Instead, Labour has abandoned people like these to the clutches of the UKIP and the rest of the far-right rabble. Indeed, the current upsurge in racist attacks is partly the fault of the Blairite-Brownite-Milibandian Labour Party that was more concerned chasing Tory votes by announcing it was “getting tough” on immigration during the 2015 General Election than facing racism head on. Instead, we have Labour politicians telling us that they “got it wrong” on immigration and speaking in such a way as to reinforce the beliefs of the xenophobes and racists, all of whom have been emboldened by Brexit referendum. The mass media joins the chorus by claiming “immigration is the single biggest issue in the minds of voters”. Yet for many people, the housing crisis, the continuing privatization of the NHS and wage stagnation are much bigger issues.

Let’s return to the Labour leadership contest and, in particular, the claim that Corbyn’s supporters were “thugs” and “bullies”. This was constructed almost entirely from the notion that popular movements are, by themselves, dangerous and this led to the propagation of ahistorical narratives that were based on little more than loosely connected fragments of memories of the 1980s and 1930s. Thus frequent and rather slippery comparisons were made between Momentum, The Militant Tendency and the Nazi Party. None of these comparisons were in any way valid and yet the press accepted these claims as truths. Take this article in The Daily Mail written by Michael Foster, a Nu Labour donor and former failed candidate.  He opens by telling readers:

Saturday of last week in my home town of Camborne, the Corbyn Circus rolled into town. A crowd of 2,000 disciples came from all over Cornwall to cheer and clap and worship. One after another, Momentum speakers praised ‘Jeremy’ and spoke of the hope he gave them, the socialism he would bring to Britain.

I’ve emboldened the keywords in this extract because they set the tone for the rest of the article, which claims the Corbyn and his supporters in Momentum are cultists and as dangerous as the Sturmabteilung or Brownshirts. This ignores the fact that Tony Blair has attracted a near cult-like devotion among his followers, who sing his praises and ignore his many failings.

In this extract, Foster makes a lazy connection between his Jewishness, Blairism and anti-Semitism.

If you are like me, a Jewish donor to Labour, you are smeared as a Blairite conspirator, plotting to falsely use the accusation of anti-Semitism to damage the Left.

He segues this into the brick that was allegedly thrown through Angela Eagle’s constituency office window (sic).

It matters not whether you are Angela Eagle with a brick through a window, Stella Creasy with a mob outside her constituency office, or Labour general secretary Iain McNicol with a letter threatening court action unless he secured victory for Corbyn at an NEC vote.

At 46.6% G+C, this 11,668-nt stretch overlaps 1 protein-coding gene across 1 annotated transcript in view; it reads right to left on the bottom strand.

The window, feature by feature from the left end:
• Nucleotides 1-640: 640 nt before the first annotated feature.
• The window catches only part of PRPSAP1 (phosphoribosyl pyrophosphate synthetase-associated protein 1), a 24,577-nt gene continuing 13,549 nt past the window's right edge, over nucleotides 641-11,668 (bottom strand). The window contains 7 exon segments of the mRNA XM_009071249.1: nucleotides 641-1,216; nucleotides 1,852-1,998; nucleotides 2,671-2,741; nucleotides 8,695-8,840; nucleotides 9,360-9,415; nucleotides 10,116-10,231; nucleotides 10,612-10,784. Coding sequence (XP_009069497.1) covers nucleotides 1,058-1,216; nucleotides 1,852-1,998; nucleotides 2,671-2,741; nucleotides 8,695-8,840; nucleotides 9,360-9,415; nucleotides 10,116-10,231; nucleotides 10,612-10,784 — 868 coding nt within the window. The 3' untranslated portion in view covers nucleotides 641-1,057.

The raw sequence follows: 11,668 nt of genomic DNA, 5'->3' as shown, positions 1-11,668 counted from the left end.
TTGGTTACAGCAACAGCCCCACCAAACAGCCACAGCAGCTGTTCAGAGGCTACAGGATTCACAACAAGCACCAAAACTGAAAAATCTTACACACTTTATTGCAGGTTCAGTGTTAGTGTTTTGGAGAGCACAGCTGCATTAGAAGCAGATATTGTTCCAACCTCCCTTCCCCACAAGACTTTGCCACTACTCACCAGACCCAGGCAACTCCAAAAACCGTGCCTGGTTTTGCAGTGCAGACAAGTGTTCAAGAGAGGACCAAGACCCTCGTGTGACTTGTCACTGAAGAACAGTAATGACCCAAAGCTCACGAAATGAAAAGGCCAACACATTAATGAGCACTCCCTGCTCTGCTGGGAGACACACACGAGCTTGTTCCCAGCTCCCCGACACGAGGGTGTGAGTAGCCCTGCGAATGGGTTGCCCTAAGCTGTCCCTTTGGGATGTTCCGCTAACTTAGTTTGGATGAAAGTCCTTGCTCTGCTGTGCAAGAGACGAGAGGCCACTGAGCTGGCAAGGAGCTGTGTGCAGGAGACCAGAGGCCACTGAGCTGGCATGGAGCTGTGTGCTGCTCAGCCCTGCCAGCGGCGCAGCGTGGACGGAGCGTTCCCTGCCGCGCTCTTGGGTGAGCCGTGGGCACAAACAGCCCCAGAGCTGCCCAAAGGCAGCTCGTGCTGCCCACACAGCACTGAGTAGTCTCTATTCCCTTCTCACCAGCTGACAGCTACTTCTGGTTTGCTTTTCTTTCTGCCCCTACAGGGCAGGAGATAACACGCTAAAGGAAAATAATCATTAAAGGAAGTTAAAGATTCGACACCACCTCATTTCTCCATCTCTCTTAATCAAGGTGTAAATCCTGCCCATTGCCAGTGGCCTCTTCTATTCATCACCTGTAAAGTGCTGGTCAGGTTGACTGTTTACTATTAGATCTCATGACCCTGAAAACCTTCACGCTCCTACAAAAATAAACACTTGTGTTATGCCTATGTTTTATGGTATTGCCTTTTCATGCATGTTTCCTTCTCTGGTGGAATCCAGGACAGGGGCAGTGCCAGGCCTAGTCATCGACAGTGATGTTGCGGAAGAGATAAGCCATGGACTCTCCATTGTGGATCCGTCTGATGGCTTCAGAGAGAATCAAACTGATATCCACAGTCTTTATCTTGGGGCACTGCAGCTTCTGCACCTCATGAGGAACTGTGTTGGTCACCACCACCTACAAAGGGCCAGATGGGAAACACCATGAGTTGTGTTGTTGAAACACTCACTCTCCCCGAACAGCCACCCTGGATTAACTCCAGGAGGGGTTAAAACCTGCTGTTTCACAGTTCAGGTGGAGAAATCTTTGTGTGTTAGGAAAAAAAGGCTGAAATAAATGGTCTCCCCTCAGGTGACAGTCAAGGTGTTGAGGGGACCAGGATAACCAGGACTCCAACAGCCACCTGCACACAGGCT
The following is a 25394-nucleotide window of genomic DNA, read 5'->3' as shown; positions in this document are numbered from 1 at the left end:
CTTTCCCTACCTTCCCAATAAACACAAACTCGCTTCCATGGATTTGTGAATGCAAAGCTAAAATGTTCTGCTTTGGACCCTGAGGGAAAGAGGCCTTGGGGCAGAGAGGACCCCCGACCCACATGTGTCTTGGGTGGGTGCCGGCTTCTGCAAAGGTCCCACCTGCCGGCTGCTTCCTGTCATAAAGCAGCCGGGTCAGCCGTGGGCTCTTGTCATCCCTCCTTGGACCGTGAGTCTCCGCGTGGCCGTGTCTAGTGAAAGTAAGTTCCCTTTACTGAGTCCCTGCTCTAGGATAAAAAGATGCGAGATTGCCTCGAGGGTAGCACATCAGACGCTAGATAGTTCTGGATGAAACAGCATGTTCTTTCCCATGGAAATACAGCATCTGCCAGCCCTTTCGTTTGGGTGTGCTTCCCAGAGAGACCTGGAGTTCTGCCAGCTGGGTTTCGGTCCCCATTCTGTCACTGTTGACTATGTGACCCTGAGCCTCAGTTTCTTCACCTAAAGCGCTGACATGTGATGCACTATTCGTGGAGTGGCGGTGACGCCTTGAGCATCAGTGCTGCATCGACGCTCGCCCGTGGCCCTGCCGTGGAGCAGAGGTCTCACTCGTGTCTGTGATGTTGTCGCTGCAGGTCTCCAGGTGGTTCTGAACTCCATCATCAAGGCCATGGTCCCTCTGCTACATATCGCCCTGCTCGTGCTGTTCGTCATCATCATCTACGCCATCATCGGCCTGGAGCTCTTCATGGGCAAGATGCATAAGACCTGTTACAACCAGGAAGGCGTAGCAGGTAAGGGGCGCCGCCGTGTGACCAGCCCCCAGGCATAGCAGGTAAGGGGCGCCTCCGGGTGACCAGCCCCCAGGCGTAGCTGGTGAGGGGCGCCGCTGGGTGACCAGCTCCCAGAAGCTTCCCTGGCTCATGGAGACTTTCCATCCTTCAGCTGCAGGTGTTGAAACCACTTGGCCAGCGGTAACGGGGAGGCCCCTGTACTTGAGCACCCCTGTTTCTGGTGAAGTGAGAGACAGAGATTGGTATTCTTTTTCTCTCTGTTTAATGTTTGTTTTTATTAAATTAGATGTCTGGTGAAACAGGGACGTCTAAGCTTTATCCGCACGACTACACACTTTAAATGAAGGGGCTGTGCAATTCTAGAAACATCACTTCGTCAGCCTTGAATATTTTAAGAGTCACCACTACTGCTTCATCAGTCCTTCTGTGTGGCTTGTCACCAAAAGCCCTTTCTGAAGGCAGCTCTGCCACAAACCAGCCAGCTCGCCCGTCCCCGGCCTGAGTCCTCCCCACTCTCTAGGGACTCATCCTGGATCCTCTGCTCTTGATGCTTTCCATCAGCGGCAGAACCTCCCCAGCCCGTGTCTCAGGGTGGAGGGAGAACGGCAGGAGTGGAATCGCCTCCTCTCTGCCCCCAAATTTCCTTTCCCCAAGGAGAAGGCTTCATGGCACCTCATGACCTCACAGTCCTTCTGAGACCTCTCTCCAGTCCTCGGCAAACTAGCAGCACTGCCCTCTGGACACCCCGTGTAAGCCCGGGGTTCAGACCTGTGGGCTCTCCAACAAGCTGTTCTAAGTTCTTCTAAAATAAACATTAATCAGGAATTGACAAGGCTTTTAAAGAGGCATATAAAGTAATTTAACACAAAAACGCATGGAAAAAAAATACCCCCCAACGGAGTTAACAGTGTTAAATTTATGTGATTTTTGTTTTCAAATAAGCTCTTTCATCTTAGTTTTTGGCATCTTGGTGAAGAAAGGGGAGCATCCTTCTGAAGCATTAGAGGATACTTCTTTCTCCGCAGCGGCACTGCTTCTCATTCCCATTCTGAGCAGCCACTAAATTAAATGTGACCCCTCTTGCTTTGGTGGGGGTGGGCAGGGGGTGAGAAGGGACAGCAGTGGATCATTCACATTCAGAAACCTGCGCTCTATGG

Again, my bold. The brick incident was one of the biggest anti-Corbyn stories in the press during the leadership election, and was used to construct the narrative that Momentum were in fact Nazis in disguise, rather than people who wanted to see a move away from the managerialist politics of Nu Labour and the perpetuation of austerity economics. This was alternated with the claim that Momentum was a throwback to the 1980s and Militant, who have been wrongly maligned by the media as a some cancerous force that ate the right-wing Kinnock-led Labour Party from within. Historical materialism was cast aside to produce this ridiculous narrative, which was repeated ad infinitum and ad nauseum on television and in the press.  The simple facts that Kinnock refused to support the miners’ strike and told people to pay the much-hated Poll Tax were simply ignored.  So much for facts or anything like them. So much for history.

Perhaps the worst part of  Foster’s article is the fact that he chose to write it for The Daily Mail, a paper with a long history of anti-Semitism and unqualified support for Hitler. As for the brick through the window, it landed in a communal stairwell. Moreover, it couldn’t be proven that the brick had been thrown by a Corbyn supporter. Yet the mass media, the Tories, Liberal Democrats, UKIP and the Labour Right repeated the narrative uncritically as though it was an open and shut case of Nazi-style political thuggery.

The penultimate paragraph in the Foster article makes this historically ignorant claim:

Britain is not a land of extreme politics. From the Reform Acts of 1832, 1868 and 1884 and even the Attlee Government of 1945, Britain’s people have always rejected extremism.

None of the things he mentions were a rejection of “extremism”. The Reform Act of 1832, for example, extended the franchise to all men and abolished the rotten and pocket boroughs. How he manages to squeeze the Attlee Government into this is beyond me.  The Tories saw many of the Attlee’s reforms as extreme, especially the creation of the National Health Service, which they bitterly opposed.

Manufactured stunts such as the on-air resignation of obscure Labour right-winger, Stephen Doughty or the political theatrics of John Mann ambushing Ken Livingstone outside The Daily Politics studio, contributed to a tapestry of lies that the Labour Party was crawling with anti-Semites. The fact that a Tory parliamentary candidate had been suspended from his party this year for anti-Semitic remarks was never mentioned, or that various members of UKIP have frequently uttered racist, sexist and anti-Semitic comments were conveniently swept under the carpet to promote a narrative of Labour being the country’s most anti-Semitic political party.